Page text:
Your stateroom is your home base for the duration of each sailing, so it's important to choose a cabin type that fits your lifestyle, comfort level and, of course, budget. With so many choices, where should you begin? Below, we break down the major similarities and differences between inside versus balcony rooms to help you decide which one should be your home away from home on the high seas.
When it comes to balcony cabins versus inside cabins, both types include the basics: a place to sleep, a place to clean up, a place to store your stuff and a place to primp, as well as a safe, a phone, a hair dryer and a TV.
The vast majority of cabins are designed for double occupancy, which means there are usually two twin beds that can be pushed together to form a European king (slightly larger than a standard queen and slightly smaller than a standard king).
Closet and drawer space is often generous, providing shelves for folded clothes and bars with hangers to store garments that you want to keep wrinkle-free.
Each cabin will have a space that doubles as a desk and vanity with a large mirror, where you can put on makeup, blow-dry your hair or sit for a bit to check your email (if you've brought a laptop or tablet). Drawers provide additional storage.
Most bathrooms are shower-only, meaning there are no bathtubs. You'll find standard toilets and sinks with mirrors, in addition to a couple small shelves to store toiletries. (Basic shampoo and body wash are generally provided via wall-mounted in-shower dispensers or travel-sized bottles.)
The biggest differences between inside and balcony staterooms are price and size -- and obviously the fact that balcony cabins have private verandas. Verandah cabins are almost always larger, but sometimes the interior square footage is only slightly more than what you'd find in an inside cabin, with most of the extra square footage only added in the form of exterior balcony space.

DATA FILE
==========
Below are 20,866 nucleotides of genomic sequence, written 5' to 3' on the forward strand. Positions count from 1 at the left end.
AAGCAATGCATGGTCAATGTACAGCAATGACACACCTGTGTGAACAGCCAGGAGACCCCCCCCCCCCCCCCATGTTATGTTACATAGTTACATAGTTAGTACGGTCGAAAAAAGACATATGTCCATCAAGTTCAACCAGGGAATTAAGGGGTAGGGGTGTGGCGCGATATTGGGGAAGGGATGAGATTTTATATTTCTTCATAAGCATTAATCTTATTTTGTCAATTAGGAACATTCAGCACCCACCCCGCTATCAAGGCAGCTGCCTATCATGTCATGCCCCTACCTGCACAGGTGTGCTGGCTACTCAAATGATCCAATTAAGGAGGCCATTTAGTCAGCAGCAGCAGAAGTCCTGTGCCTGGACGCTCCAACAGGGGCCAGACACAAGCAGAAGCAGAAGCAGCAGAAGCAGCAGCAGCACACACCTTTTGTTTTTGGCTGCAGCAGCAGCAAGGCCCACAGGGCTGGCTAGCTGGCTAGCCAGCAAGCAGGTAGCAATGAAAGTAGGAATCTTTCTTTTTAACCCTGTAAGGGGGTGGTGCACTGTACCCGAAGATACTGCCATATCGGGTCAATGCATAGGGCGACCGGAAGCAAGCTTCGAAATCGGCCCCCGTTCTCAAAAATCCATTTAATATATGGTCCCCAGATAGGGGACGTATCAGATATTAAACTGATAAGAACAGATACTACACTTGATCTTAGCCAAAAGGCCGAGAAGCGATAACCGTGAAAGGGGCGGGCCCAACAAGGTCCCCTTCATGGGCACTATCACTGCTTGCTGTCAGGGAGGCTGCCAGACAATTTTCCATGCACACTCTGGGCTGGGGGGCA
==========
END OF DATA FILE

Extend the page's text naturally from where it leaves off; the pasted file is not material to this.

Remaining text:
All balcony cabins provide outdoor furniture -- usually a couple of metal-and-mesh chairs and a small table for drinks. They might also come with additional indoor furniture, such as pullout couches that can sleep extra passengers (whereas inside cabins sleep extra passengers in pulldown bunks), or upgraded amenities like coffeemakers, minifridges, bathrobes and more powerful hair dryers.
Because of their additional space and amenities, verandah rooms are nearly always more expensive than interior cabins.
If you're someone who doesn't mind small spaces and who plans to use the cabin only for sleeping and showering, you can save some money by choosing an inside cabin. However, budget permitting, a balcony cabin is the way to go if you get claustrophobic or feel like you might want your own private space to sit and enjoy the waves as your ship sails along.
Updated January 08, 2020